7 Points to Consider When Caring for Aging Parents

Are you prepared for the decline of your aging parent? Perhaps your mom or dad is living alone and refusing health care assistance. You are running yourself ragged trying to do everything so they can live comfortably at home.

And then there’s a fall. Now what?

Maybe this isn’t the first time your loved one has fallen, but it could be the fall that changes everything. Each year, one-fourth of Americans over 65 fall, and the results can be devastating and life changing.

Suddenly, your mom or dad ? strong-minded and fiercely independent ? can no longer walk without assistance or provide self-care. After weeks in rehab you could bring your parent home to face a new reality: he or she can no longer live without support. Rides to doctor appointments, a stair lift to get to the bedroom, and home health care become a part of life.

To survive the role reversal and trauma of the crisis the fall created, consider these seven points as you begin to work through the details of eldercare.

1. It’s like going to a new country. You will find yourself in terrain never traveled before, especially when you are new at caregiving. It may be extremely uncomfortable, painful, and traumatic — for all involved. You learn to adjust to the language and customs of that world.

2. The workload is enormous. Caring for an elderly parent becomes a second job – or a third, or fourth. People say the parent becomes the child, but eldercare is about caring for a full-sized person with the needs of an adult. An adult is not as easy to lift as a child, and assisting with a parent’s personal care needs is a much more sensitive issue. Caring for an aging parent also involves dealing with their bills, banking, medical care, insurance, home care, end-of-life care, or dealing with a facility.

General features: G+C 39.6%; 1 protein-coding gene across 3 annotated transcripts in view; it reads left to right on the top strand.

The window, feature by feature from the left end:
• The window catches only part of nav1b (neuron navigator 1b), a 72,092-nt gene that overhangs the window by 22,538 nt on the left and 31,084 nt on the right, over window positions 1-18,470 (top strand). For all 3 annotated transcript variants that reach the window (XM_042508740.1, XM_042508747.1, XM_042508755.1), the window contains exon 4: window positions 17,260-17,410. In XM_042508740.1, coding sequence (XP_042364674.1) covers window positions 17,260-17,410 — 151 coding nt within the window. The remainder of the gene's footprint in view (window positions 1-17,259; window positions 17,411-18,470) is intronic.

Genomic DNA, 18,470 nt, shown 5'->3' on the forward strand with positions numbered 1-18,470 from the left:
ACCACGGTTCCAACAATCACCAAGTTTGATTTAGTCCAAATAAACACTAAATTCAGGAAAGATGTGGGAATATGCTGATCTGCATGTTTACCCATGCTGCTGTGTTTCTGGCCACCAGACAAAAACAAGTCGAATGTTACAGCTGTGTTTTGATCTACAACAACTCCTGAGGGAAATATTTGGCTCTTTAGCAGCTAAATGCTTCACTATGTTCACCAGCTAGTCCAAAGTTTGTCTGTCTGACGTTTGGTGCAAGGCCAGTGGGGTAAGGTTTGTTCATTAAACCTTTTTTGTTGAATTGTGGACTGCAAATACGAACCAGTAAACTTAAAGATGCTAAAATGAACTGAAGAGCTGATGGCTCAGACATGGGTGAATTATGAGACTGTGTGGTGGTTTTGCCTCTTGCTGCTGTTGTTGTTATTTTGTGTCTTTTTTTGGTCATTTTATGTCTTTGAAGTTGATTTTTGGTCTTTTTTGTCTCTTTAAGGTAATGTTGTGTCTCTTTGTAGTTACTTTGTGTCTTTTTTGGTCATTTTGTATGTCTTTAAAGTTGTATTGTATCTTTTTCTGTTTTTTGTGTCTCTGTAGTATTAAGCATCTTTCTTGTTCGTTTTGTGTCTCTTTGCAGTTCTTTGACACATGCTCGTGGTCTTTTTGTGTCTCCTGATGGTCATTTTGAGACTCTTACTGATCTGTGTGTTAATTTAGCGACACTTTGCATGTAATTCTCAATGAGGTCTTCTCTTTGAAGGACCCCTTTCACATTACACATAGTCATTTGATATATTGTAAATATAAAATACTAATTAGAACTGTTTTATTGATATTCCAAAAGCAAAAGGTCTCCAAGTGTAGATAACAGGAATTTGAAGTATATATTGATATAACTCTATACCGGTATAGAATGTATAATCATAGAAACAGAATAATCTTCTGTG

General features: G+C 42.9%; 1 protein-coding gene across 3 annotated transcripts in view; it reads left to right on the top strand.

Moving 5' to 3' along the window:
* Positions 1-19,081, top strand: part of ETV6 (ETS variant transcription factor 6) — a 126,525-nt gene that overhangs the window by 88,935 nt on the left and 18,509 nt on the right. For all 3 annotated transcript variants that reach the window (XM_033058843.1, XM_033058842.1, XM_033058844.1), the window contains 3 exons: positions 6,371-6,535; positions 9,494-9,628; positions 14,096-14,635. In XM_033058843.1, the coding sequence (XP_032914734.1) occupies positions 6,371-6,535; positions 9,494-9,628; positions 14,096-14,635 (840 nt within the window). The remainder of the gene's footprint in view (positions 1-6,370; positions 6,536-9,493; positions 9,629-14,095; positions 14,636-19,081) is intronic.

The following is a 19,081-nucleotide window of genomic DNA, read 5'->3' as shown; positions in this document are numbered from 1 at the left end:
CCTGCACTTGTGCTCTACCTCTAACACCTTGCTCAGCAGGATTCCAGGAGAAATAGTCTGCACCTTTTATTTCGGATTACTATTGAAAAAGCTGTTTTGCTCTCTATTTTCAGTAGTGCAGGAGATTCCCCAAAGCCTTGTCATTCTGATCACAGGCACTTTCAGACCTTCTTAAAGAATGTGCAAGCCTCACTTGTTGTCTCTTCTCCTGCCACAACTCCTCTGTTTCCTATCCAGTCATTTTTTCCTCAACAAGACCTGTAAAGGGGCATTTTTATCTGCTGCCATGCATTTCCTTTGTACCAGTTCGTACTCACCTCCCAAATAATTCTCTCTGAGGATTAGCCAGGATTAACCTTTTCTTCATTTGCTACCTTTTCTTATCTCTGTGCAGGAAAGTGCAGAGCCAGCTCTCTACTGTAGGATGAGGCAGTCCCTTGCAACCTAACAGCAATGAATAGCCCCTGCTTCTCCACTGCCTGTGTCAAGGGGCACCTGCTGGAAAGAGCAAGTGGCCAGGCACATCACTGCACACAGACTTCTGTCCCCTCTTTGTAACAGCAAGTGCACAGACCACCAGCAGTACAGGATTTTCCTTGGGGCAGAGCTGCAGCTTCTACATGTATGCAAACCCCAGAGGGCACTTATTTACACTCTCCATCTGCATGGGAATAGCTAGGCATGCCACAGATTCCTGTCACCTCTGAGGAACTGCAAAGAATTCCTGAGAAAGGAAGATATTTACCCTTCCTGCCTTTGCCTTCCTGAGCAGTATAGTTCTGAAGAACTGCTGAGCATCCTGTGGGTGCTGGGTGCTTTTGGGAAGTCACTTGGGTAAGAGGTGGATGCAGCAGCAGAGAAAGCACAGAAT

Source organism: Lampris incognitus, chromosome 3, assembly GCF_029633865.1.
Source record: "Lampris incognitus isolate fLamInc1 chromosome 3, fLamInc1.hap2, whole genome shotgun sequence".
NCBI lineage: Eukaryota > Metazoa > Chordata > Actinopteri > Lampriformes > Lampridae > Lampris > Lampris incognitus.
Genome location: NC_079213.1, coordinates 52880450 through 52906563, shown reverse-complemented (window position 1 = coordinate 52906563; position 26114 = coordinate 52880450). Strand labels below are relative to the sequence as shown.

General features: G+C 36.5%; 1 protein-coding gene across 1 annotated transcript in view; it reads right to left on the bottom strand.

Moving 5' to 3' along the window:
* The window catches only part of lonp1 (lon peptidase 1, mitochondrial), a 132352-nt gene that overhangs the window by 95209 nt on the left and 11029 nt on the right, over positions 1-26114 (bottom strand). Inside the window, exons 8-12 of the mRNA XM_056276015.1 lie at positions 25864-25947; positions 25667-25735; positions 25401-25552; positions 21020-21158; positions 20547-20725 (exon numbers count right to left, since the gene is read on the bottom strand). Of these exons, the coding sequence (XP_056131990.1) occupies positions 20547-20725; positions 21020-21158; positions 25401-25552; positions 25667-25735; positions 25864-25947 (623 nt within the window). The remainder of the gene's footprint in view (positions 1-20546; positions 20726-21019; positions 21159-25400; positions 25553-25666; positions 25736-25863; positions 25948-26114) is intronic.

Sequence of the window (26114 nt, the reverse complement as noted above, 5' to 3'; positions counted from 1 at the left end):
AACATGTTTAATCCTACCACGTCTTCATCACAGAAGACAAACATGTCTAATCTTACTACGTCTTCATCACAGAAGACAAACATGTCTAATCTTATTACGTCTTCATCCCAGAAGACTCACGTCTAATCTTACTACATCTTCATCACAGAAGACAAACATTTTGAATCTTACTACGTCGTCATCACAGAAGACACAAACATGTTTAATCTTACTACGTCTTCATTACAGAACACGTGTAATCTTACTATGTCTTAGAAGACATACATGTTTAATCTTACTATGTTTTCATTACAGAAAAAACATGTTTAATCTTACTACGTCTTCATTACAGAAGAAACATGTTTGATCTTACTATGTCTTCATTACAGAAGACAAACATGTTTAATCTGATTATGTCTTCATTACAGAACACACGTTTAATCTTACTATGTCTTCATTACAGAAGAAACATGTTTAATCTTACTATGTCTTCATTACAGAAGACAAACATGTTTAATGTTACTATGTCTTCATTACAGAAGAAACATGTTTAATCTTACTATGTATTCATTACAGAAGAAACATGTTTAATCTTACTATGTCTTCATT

3. One person usually does the lion share. Families often cannot or do not pool together to share the workload. The person closest, and most able or willing, often ends up with it by default. Often women, many with kids and other responsibilities, become the primary caregivers and decision-makers.

4. Fear that a parent will die on your watch is overwhelming. When a parent is under your care and you are responsible for health decisions, it can be very scary. Especially if you are providing care in your parent’s home or your home. You absolutely need to know your mom or dad’s final wishes. Talk with your loved one about his or her health care wishes, make sure their wishes are in writing via an advance directive, and ensure other family members know your parents’ health care wishes – and who they have designated to act on their behalf.

5. Anticipatory grief can grip you. When parents become injured or too sick to care for themselves, it’s a shock. Anticipatory grief lives beneath the surface; it is the mourning over what is to come. It can make you deeply sad and cause depression. It is best to recognize it, address feelings and fears, and have a good cry (on a regular basis if need be). Seek professional help as needed.

6. You are nearing the end of a long-traveled road. The most awful revelation to acknowledge is that a parent’s life is fading. You have known that person longer than anyone in your life. Your changing role as caregiver or decision-maker will impact your relationship with your parents as you help them transition into a new phase of life.

7. Find good home care providers. The people caring for a parent become some of the most important people in his or her life. The key to peace of mind for you and your family is to find experienced, professional home care workers who have a strong work ethic and are highly compassionate. Thank them regularly.

Home care or hospice care providers can ease the burden of family caregivers by offering in-home care services to those with chronic or life-changing health care issues.

EveryStep provides care and support to patients, family members and their caregivers through chronic or serious illness, recovery or rehabilitation. Our experienced and compassionate staff can assist family caregivers in understanding the importance of nutrition, exercise, social ties, mental and spiritual health, and how all these things can contribute to wellbeing for individuals of all ages.